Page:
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U.N. Wants to Regulate Homeschoolers

U.N. protocol used to regulate homeschoolers

New Brit report: Authorities have ‘right to access of the home’

By Bob Unruh

A British plan to allow local authorities “the right of access to the home” and “the right to speak with each child alone” in order to evaluate homeschooling families and make certain they do what the government wants is a warning about what could happen in the United States, according to the world’s largest homeschool advocacy organization.

“On June 11, 2009, a report on home education in England by Graham Badman, a former Managing Director of Children, Families and Education in the County of Kent, was accepted in full by the British Secretary of State for Children, Schools and Families,” according to today’s report from the Home School Legal Defense Association.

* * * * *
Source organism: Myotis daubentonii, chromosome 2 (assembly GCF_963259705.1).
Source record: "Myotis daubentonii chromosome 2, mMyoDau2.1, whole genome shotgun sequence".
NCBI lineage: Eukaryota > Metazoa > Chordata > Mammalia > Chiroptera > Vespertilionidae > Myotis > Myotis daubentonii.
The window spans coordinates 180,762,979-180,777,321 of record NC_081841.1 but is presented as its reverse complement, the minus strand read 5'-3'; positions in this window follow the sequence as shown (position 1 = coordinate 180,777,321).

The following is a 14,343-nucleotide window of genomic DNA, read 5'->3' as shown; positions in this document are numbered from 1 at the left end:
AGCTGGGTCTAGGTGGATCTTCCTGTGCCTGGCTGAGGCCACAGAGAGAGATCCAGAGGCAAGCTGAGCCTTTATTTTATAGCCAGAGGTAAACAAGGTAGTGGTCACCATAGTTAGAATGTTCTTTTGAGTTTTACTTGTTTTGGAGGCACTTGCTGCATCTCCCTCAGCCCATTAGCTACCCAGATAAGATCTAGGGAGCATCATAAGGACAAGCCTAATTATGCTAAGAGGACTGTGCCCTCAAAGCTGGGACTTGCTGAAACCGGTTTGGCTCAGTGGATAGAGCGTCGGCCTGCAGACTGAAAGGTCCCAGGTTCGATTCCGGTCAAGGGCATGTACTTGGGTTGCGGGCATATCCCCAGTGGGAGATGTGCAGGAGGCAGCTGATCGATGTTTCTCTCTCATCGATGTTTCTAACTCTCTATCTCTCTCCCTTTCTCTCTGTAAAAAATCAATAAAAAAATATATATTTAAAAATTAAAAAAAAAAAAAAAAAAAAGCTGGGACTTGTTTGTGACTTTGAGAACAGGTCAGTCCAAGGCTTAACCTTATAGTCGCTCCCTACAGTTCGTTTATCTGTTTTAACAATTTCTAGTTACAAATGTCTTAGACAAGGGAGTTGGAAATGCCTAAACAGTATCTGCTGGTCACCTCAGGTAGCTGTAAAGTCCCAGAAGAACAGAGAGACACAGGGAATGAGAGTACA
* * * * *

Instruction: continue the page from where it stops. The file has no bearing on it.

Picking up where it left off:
“The report makes the case that homeschooling should be extensively regulated in England,” the HSLDA continued. “Aside from registering with the state and mandating reports by homeschoolers, the Badman report makes references to balancing the rights of parents with the rights of children. This idea is expressed in the UNCRC.”

That is the U.N. Convention on the Rights of the Child, a document that the HSLDA has been warning about for a number of years already.

It has been adopted in the United Kingdom, and it is on its way toward approval in the United States, lacking mainly the approval of two-thirds of the U.S. Senate.

The document, however, grants dozens of “rights” to children, sometimes running roughshod over conflicting parental rights, the organization said.

For example, under the international document parents no longer would be allowed to administer reasonable spankings to their children, children would be granted the authority by the state to choose their own religion, the “best interest of the child” would govern all decisions and give the government the authority to override any parental decision, children would have a legally enforceable “right to leisure” and parents would be required to have their children attend state-sponsored sex education courts.

There is a ParentalRights.org website that notes if approved, the treaty would supersede “the laws of all 50 states on children and parents.”

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